[2]Marshal Italo Balbo, a hero of fascism who died when his plane was shot down over Tobruk in a friendly fire incident in 1940.

Use of German Sonar on Italian vessels – Pt. 2

Use of German Sonar on Italian vessels – Pt. 2

In a previous post (at this link) I had written about the use of German sonar (S-Geraet) and depth charges by the Italian navy, the Regia Marina. This commenced at the end of 1941, and gave the Regia Marina an important new capability in providing convoy defense on the North Africa route, which led to some quick successes, such as the sinking of HMS P-38 (see also this link). A technical description of the history and functioning of the S-Geraet can be found at this link.

In the post below, I have translated a report of the Special Command of the German navy, the Kriegsmarine, which was charged with the task of overseeing the operation of the German equipment on the Italian vessels. The document is from the war diary of the German Liaison Staff at the Admiralty of the Royal Italian Navy, and can be found in NARA under T-1022 Roll 2481.

Overview of the Activity Carried Out Thus Far by the Special Command for the Installation and Deployment of German S-Geraete on Units of the Royal Italian Navy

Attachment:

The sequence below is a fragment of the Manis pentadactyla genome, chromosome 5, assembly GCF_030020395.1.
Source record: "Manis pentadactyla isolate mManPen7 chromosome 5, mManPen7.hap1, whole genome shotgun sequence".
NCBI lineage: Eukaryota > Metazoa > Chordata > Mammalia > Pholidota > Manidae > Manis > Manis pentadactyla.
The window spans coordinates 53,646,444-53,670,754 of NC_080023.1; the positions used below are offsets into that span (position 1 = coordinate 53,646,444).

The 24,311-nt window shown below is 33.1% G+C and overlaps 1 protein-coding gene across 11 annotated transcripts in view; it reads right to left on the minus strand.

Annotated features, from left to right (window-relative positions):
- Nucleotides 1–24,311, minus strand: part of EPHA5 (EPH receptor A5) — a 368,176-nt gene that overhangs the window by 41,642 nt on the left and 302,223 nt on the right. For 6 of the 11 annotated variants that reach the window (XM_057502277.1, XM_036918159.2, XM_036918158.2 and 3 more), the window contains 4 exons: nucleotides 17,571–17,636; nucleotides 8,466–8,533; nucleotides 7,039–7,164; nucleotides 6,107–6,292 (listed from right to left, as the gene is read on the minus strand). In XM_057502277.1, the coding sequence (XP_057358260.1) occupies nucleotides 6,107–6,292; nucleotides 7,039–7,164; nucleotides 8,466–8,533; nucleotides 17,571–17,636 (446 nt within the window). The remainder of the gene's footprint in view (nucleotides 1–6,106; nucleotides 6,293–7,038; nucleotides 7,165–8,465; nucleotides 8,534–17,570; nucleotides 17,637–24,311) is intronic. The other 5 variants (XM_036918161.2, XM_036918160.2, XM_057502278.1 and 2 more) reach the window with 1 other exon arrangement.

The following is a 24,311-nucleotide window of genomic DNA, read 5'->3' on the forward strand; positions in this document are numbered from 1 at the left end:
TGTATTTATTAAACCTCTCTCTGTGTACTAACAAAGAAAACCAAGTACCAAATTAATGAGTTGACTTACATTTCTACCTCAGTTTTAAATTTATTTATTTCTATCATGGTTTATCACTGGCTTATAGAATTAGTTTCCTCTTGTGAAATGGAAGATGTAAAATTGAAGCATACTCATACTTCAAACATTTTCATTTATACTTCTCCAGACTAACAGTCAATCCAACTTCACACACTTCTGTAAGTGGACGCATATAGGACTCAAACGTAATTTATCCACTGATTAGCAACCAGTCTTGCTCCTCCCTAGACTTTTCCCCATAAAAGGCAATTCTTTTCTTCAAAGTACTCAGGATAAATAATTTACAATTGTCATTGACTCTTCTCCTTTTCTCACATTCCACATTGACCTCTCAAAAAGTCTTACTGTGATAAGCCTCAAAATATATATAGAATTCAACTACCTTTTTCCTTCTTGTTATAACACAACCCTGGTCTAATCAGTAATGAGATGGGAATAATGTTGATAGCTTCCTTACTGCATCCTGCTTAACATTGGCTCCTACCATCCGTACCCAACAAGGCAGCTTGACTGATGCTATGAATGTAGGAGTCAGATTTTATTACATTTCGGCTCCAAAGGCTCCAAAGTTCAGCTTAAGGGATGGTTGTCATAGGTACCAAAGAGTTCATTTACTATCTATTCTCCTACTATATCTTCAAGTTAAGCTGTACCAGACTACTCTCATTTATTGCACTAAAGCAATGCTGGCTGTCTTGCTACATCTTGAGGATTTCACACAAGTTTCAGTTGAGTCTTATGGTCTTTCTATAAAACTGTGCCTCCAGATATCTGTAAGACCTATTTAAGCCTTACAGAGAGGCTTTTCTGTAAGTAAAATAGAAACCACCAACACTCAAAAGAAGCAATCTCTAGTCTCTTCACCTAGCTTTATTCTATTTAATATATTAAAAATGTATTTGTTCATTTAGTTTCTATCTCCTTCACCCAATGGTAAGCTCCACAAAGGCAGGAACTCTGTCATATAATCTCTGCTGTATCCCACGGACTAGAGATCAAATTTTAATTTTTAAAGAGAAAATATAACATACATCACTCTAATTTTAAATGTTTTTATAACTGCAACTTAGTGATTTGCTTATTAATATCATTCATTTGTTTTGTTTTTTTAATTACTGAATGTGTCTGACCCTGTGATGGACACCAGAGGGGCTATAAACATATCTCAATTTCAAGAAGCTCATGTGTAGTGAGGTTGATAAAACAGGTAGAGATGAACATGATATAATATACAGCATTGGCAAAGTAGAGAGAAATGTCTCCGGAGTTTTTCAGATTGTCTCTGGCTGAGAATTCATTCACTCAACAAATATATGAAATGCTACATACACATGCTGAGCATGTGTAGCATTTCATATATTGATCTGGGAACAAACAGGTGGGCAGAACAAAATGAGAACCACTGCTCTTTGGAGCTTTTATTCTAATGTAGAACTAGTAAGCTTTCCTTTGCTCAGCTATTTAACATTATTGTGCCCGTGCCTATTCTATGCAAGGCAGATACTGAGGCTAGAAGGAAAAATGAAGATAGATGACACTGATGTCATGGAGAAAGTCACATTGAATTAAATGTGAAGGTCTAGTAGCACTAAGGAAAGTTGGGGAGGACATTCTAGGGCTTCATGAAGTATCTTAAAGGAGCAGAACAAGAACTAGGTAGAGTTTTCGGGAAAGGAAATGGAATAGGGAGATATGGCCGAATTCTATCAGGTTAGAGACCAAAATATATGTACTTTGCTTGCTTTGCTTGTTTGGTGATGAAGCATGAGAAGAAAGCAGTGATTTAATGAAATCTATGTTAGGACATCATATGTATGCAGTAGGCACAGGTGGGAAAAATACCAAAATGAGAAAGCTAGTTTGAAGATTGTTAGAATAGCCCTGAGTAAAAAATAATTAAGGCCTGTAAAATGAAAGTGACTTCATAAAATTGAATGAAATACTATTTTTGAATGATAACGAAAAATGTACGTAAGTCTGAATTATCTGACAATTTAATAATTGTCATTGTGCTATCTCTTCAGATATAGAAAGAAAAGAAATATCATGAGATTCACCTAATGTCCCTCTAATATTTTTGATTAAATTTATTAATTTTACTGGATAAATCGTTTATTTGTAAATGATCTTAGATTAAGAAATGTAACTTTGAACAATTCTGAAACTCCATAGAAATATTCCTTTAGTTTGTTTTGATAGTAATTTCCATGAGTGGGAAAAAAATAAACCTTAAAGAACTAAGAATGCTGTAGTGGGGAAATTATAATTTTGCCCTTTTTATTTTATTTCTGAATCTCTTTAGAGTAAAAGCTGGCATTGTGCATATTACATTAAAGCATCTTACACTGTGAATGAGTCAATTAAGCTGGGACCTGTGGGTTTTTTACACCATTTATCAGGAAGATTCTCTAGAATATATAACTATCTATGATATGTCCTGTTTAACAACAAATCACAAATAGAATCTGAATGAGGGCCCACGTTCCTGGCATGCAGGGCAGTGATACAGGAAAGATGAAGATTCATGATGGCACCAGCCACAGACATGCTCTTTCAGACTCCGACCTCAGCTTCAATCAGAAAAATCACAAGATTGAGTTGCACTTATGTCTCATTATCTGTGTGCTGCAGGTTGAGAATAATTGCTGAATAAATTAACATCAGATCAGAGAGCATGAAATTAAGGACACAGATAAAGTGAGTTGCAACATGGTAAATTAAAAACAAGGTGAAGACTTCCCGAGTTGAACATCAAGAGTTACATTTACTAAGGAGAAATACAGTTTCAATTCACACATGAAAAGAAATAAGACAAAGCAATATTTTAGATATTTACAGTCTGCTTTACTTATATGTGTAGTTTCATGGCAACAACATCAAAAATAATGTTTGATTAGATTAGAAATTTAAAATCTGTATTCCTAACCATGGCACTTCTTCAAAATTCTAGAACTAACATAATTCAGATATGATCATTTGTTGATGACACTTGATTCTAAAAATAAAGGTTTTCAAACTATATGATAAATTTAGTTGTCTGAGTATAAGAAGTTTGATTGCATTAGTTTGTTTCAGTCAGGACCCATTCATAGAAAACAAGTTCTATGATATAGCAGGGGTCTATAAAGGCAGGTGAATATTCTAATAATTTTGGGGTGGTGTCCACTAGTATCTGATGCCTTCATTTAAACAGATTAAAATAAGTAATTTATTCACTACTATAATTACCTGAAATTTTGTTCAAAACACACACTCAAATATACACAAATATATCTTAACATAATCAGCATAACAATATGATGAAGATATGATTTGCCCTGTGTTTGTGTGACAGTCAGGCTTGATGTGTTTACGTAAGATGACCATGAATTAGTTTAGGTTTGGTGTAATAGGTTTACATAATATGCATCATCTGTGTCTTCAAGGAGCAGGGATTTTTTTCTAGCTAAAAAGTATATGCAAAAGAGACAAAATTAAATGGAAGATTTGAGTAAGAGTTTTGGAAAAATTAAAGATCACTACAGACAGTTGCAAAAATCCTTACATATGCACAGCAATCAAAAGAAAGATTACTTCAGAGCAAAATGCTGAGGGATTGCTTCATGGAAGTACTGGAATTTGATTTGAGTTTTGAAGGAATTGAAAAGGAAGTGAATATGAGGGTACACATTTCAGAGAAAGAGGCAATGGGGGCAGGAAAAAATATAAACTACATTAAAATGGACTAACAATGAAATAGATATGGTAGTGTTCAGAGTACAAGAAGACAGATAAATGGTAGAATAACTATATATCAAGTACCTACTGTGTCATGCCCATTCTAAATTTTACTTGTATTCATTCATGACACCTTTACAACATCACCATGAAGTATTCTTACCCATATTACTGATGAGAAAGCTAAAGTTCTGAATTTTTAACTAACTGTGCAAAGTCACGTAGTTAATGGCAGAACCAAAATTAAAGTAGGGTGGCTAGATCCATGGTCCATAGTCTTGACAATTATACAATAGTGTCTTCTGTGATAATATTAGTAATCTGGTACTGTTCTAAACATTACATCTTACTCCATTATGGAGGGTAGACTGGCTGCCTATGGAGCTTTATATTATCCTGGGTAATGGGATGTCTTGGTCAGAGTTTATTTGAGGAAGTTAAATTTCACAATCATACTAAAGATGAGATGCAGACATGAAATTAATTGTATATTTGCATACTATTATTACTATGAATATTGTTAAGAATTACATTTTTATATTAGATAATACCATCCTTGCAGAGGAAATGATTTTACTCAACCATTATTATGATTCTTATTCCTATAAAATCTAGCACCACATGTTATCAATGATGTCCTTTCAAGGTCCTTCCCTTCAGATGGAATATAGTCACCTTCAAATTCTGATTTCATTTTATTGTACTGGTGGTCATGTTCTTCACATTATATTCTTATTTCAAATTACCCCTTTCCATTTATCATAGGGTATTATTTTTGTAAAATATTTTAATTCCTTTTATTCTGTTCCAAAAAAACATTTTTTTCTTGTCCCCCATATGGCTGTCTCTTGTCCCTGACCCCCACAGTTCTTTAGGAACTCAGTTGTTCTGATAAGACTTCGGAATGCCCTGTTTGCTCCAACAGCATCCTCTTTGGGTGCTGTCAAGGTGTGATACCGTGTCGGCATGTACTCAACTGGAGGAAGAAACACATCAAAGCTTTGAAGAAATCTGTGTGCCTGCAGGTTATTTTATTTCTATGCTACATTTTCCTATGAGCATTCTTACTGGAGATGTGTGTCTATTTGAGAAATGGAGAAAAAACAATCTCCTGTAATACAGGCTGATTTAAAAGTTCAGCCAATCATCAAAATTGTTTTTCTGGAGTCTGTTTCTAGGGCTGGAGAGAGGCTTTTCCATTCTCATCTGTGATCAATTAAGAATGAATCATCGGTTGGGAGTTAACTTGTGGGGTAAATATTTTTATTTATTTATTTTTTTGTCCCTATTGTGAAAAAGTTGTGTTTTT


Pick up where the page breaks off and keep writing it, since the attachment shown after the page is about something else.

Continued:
(Commenced 17 November 1941)

1.) Introduction followed proposals made by Chief Naval Liaison Command to Italian Navy during July 1941.

2.) Exectution

a) Personnel:

1 Officer (Commander Ahrens)

1 Chief Petty Officer[1]

3 Non-Commissioned Officers from the Submarine Defense School Gotenhafen[2]

Furthermore listening crew (from destroyer Lody, strength 1/4[3] from beginning November to mid-December on Torpedo Boat (Torpediniera) Castore, and listening crew strength 1/4 on destroyer Da Mosto from beginning November to 1 December. 3 other ranks were killed when the boat was sunk. The NCO and one man remain at the disposal of the Special Command.

b) Activity:

At the start of the activity:

Clearance of specific questions of detail concerning submarine defense with the relevant Italian offices, especially Admirals Strazzari and Da Zara. Determination of equipping Italian vessels with S-Geraet installed with German depth charges and depth charge throwers.

Instruction of Italian crew and shore personnel in various naval stations about installation and maintenance of the German depth charges.

Schooling of listening and depth charge crews on the units with S-Geraet installed. Carried out trials.

Instruction of all captains in all questions relating to submarine defense, especially about the method of attack. Participation in combat missions.

c) Successes of Italian vessels equipped with S-Geraet up to 28 February 1942.

1.) Torpedo boat Castore near Gaeta on 24 November 1941: based on S-Geraet location report evaded two torpedo trails. Carried out attack with 36 depth charges. Destruction of submarine possible.[4] German listening crew.

2.) Destroyer Da Mosto, southern tip of Sicily, 27 November 1941: location of an unknown minefield. German listening crew.